have lost their job, good Samaritans who rescue a cat or kitten who may need financial assistance to save a beloved companion.

The Feline Veterinary Emergency Assistance Program is a nonprofit 501 (c)(3) organization that provides financial assistance to cat and kitten guardians who are unable to afford veterinary services to save their companions when life-threatening illness or injury strikes.

God’s Creatures Ministry helps pay for veterinarian bills for those who need help.

IMOM is dedicated to insure that no companion animal has to be euthanized simply because their caretaker

is financially challenged.

The Onyx & Breezy Foundation has many programs including helping people with medical bills. They are a good resource for information.

Brown Dog Foundation provides funding to families with a sick pet that would likely respond to treatment, but due to circumstances, there is not enough money immediately available to pay.

Some groups help with specific disease, such as Canine Cancer Awareness, The Magic Bullet Fund, Helping Harley Fund, and Muffin Diabetes Fund.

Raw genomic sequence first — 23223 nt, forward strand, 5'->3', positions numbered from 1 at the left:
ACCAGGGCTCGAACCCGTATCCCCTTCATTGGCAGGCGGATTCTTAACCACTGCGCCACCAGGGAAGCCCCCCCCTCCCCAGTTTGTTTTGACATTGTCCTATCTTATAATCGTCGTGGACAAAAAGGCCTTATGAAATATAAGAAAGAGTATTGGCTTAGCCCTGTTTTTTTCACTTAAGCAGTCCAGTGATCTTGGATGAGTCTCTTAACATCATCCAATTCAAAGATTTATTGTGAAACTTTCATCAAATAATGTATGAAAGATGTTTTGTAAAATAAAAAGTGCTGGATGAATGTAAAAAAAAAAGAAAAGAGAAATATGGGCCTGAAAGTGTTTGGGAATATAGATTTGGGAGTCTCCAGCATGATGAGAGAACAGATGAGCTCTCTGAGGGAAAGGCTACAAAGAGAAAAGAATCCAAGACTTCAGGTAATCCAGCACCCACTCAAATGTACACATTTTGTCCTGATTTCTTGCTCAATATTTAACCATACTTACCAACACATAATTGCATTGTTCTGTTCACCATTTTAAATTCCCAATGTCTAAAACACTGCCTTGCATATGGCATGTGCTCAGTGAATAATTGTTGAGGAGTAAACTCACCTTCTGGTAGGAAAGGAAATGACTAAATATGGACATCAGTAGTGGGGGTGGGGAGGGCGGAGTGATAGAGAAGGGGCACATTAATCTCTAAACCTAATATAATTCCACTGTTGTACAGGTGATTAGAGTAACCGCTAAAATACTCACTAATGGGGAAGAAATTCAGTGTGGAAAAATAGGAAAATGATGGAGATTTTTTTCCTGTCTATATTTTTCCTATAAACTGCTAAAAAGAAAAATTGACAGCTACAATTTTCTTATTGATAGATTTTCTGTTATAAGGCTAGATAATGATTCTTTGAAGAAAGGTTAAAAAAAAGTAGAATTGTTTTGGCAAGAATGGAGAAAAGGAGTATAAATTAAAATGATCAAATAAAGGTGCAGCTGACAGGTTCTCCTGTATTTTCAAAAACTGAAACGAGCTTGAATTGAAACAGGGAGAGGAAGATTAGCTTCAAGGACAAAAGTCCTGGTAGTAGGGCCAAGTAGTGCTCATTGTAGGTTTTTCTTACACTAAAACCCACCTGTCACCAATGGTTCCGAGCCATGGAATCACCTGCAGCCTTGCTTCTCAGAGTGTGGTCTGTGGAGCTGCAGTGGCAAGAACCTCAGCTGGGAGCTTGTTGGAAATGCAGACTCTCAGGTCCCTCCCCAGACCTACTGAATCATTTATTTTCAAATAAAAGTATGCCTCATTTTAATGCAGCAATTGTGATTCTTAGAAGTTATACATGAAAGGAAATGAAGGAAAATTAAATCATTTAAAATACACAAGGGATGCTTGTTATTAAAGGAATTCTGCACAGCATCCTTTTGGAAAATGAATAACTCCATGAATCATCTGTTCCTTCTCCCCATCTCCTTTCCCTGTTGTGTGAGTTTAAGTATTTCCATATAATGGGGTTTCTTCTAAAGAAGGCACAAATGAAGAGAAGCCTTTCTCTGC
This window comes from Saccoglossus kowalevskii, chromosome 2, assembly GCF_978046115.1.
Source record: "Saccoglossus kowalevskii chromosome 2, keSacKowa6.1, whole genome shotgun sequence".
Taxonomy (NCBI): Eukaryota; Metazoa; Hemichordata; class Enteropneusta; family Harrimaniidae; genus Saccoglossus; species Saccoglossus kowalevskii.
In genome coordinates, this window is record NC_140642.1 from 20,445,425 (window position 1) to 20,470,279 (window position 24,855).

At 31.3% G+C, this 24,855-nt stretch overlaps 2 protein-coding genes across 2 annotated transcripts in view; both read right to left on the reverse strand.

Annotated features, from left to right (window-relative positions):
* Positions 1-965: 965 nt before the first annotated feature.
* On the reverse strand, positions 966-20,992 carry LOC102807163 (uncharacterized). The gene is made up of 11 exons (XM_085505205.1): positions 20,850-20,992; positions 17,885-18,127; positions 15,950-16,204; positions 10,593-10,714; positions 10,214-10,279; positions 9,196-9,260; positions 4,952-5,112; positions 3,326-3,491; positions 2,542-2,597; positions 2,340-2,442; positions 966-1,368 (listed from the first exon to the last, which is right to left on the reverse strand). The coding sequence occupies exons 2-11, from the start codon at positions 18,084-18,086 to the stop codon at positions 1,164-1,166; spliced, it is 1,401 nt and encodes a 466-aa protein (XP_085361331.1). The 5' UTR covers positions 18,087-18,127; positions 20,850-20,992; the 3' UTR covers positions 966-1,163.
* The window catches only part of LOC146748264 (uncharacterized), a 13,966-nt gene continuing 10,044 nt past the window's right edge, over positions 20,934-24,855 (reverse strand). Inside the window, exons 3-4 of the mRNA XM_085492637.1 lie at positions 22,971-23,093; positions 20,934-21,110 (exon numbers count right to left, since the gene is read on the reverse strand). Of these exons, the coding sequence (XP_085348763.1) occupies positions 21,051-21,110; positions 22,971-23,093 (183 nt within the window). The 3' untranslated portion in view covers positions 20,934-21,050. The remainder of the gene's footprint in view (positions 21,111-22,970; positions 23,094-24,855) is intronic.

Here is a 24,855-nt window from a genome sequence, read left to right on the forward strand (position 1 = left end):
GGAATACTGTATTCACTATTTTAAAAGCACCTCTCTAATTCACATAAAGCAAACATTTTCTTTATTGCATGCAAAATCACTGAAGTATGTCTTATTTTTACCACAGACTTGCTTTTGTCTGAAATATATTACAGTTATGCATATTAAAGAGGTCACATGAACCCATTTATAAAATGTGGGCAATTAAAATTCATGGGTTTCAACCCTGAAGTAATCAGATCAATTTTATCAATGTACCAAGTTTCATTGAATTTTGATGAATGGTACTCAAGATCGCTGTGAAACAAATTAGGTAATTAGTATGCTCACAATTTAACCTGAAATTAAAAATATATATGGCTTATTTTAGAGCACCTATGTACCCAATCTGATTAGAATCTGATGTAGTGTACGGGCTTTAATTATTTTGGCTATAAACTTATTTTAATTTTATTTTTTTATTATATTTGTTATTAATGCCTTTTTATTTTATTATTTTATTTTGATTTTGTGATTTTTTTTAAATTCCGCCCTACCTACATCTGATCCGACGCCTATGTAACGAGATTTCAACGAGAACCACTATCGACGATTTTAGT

The Pet Fund and Redrover.org are great sources for help to care for your pet.

The Humane Society website has many links to other organizations that help with veterinary expenses.

Q. Eye discharge, occasional sneezing. Need over the counter solution. Cannot afford vet. Roughly 3 months old, 3lb
ANSWER : A. If you are in financial difficulty, there are ways of still getting your pet treated by a veterinarian. Ask if they take Care Credit and apply online. This is a credit card specifically for medical, dental, and veterinary expenses.

Call a local animal shelter and ask if they have a low-cost pet clinic that works with people with limited incomes or call a college of veterinary medicine in your area and ask about a low- or no-cost veterinary care program.